History of the Club

Discover Stade Rochelais' history

The ‘Stade Rochelais’ La Rochelle Rugby Club has a rich history spanning more than 100 years of wins, defeats, emotions and unifying moments.

1896 – 1914

The Stade Rochelais was founded on 8 April 1896, as an athletic sports club. Its first President was Louis Sagot. But it was not until 1898 that the Stade Rochelais became officially recognized, due to the efforts of its new President Charles Guarrigues.

In 1902, George Henry Jackson developed the rugby section of Stade Rochelais. He was a Consul for the United States, based in La Rochelle and was the club’s President from 1904 to 1911.

The first official match took place on 21 December 1902 on the ‘Champ de Mars’ field. It resulted in the Stade Rochelais rugby club’s first win (3-0) against the Cognac Sports Union.

The Stade Rochelais won its first title in 1906, becoming the Atlantic Champions, beating the University of Nantes Sports Club (8-6) in the final. In the French Championship quarterfinals, the yellow and black team were eliminated by the Stade Français Rugby Club.

On 15 August 1906, the La Rochelle players finally opened their own clubhouse on the Trianon sports field, between Carnot Avenue and the railway line.

Public support began to grow for the yellow and black team who, in 1907, once again became the Atlantic Champions, beating Nantes. However, for the second consecutive year, they once again lost the French Championship in the quarter-final, this time against Orléans.

Before the First World War broke out, the regional title slipped out of La Rochelle’s hands for several seasons. But the club won its third Atlantic Champions title in 1914. The yellow and black team lost the French Championship once again in the quarter-finals, against Bayonne.

1914 – 1948

The Trianon clubhouse reopened its doors in 1919, after closing for four years during the Great War. This next period was not Stade Rochelais’s best one, Presidents succeeded each other and the sporting performances did not reach any high peaks.

On 19 September 1926, the Port-Neuf Sports Park was inaugurated. It became the yellow and black team’s new home field.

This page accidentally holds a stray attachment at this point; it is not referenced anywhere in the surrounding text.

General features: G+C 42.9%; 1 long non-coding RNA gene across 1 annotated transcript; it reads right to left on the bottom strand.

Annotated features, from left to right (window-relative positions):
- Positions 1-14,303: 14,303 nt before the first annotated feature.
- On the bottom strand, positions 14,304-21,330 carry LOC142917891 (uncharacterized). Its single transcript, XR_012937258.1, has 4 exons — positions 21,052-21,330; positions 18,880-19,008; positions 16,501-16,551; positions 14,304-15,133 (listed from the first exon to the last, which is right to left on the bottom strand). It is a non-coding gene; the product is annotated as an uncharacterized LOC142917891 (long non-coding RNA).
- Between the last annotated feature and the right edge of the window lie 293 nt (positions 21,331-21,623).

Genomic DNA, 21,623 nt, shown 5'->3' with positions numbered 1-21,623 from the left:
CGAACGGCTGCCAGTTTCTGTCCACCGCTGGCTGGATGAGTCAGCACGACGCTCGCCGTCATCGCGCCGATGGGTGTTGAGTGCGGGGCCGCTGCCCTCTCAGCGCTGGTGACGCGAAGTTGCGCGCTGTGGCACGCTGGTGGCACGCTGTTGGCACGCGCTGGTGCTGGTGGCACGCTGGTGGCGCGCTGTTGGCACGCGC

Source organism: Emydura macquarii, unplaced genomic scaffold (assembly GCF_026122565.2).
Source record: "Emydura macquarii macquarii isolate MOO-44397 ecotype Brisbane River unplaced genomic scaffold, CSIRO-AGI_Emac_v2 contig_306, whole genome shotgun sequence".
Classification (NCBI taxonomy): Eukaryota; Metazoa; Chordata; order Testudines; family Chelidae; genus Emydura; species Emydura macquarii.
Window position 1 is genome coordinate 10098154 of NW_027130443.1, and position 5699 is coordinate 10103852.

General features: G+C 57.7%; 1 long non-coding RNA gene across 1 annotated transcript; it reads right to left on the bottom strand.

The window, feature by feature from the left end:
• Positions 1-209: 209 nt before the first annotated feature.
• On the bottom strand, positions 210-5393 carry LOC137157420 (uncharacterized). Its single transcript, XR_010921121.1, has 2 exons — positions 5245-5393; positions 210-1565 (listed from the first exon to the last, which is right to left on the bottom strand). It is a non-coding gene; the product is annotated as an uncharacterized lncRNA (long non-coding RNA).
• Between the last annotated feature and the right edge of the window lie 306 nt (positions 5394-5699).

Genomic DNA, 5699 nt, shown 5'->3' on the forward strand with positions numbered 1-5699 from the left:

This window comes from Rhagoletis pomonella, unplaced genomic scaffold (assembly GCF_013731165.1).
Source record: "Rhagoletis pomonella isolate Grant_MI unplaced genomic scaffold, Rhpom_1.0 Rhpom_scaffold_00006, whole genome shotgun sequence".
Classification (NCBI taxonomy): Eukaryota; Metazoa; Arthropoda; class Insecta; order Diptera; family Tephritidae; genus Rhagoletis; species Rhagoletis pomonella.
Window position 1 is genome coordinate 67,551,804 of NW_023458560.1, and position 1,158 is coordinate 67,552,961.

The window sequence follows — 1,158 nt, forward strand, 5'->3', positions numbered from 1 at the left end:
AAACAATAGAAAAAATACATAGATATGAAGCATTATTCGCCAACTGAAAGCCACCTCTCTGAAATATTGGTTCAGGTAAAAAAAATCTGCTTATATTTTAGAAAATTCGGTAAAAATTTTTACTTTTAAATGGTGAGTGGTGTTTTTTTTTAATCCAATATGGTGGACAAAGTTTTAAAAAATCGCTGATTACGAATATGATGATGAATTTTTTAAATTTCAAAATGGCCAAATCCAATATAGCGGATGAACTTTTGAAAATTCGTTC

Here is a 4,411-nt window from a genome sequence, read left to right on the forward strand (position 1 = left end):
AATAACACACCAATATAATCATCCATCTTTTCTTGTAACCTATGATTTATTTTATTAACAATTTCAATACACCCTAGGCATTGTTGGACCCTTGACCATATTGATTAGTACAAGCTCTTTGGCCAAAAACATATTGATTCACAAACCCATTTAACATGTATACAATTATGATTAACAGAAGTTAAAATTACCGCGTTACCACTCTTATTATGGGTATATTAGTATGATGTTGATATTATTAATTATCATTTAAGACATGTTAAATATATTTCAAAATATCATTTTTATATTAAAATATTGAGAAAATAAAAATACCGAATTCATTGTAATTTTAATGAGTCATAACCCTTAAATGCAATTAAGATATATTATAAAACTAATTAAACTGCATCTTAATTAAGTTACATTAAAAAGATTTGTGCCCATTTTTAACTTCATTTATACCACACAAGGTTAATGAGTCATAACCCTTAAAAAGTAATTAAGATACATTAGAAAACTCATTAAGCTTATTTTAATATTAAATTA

The Stade Rochelais was not the only rugby club in difficulty in the late 1930s. The La Rochelle Sports Union, the city’s other rugby team, was struggling because its players were leaving to join the La Rochelle XIII Rugby League Club. Abandoned by their public, the two teams decided to join forces in order to save the sport. They amalgamated on 14 June 1935 to form the La Rochelle Rugby Union. The team began playing at the André Barbeau Stadium (in Alphonse de Saintonge Road).

On 23 June 1940, La Rochelle city was occupied by the German army. A reduction in the number of sports clubs pushed the La Rochelle-Students XIII to merge with the La Rochelle Rugby Union to put together a fifteen-member team, called Stade Rochelais! The club played on the Port-Neuf municipal field once again.

On 10 January 1941, Marcel Deflandre, Director of a company called La Raffinerie du Midi, became the Club President. He joined the "Honor and Homeland" group of the French Resistance in 1942 where he commanded the "Supply and Gasoline" section. He was arrested on 9 October 1943 in Niort and executed on 11 January 1944.

France was liberated from German occupation, and official sports competitions could resume. A La Rochelle Railway-Workers Sports Club was created and the La Rochelle rugby club decided to join them. The rugby section played at the Port-Neuf Staduim which, on 23 March 1947, was renamed the Marcel Deflandre Stadium.